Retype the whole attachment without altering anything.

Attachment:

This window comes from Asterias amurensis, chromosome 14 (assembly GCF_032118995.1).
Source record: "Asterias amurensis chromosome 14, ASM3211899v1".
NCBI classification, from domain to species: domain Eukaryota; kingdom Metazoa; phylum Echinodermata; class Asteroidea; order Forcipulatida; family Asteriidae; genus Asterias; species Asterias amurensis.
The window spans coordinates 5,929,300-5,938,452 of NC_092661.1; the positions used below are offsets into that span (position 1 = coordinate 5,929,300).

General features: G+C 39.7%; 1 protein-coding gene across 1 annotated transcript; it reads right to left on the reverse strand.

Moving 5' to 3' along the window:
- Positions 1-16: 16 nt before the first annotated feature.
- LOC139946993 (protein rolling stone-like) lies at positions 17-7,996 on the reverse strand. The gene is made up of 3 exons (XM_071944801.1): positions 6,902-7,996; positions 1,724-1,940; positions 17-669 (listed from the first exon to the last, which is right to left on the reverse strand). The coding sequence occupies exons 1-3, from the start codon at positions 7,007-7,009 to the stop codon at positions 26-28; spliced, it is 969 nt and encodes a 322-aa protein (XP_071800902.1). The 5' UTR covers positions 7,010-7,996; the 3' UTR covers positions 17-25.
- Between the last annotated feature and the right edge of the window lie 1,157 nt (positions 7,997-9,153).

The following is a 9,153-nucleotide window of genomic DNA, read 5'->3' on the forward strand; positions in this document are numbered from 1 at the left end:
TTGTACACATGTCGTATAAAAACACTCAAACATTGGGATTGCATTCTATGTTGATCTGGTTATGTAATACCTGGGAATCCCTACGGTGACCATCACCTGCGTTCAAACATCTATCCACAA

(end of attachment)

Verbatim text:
This window comes from Asterias amurensis, chromosome 14 (assembly GCF_032118995.1).
Source record: "Asterias amurensis chromosome 14, ASM3211899v1".
NCBI classification, from domain to species: domain Eukaryota; kingdom Metazoa; phylum Echinodermata; class Asteroidea; order Forcipulatida; family Asteriidae; genus Asterias; species Asterias amurensis.
The window spans coordinates 5,929,300-5,938,452 of NC_092661.1; the positions used below are offsets into that span (position 1 = coordinate 5,929,300).

General features: G+C 39.7%; 1 protein-coding gene across 1 annotated transcript; it reads right to left on the reverse strand.

Moving 5' to 3' along the window:
- Positions 1-16: 16 nt before the first annotated feature.
- LOC139946993 (protein rolling stone-like) lies at positions 17-7,996 on the reverse strand. The gene is made up of 3 exons (XM_071944801.1): positions 6,902-7,996; positions 1,724-1,940; positions 17-669 (listed from the first exon to the last, which is right to left on the reverse strand). The coding sequence occupies exons 1-3, from the start codon at positions 7,007-7,009 to the stop codon at positions 26-28; spliced, it is 969 nt and encodes a 322-aa protein (XP_071800902.1). The 5' UTR covers positions 7,010-7,996; the 3' UTR covers positions 17-25.
- Between the last annotated feature and the right edge of the window lie 1,157 nt (positions 7,997-9,153).

The following is a 9,153-nucleotide window of genomic DNA, read 5'->3' on the forward strand; positions in this document are numbered from 1 at the left end:
TTGTACACATGTCGTATAAAAACACTCAAACATTGGGATTGCATTCTATGTTGATCTGGTTATGTAATACCTGGGAATCCCTACGGTGACCATCACCTGCGTTCAAACATCTATCCACAA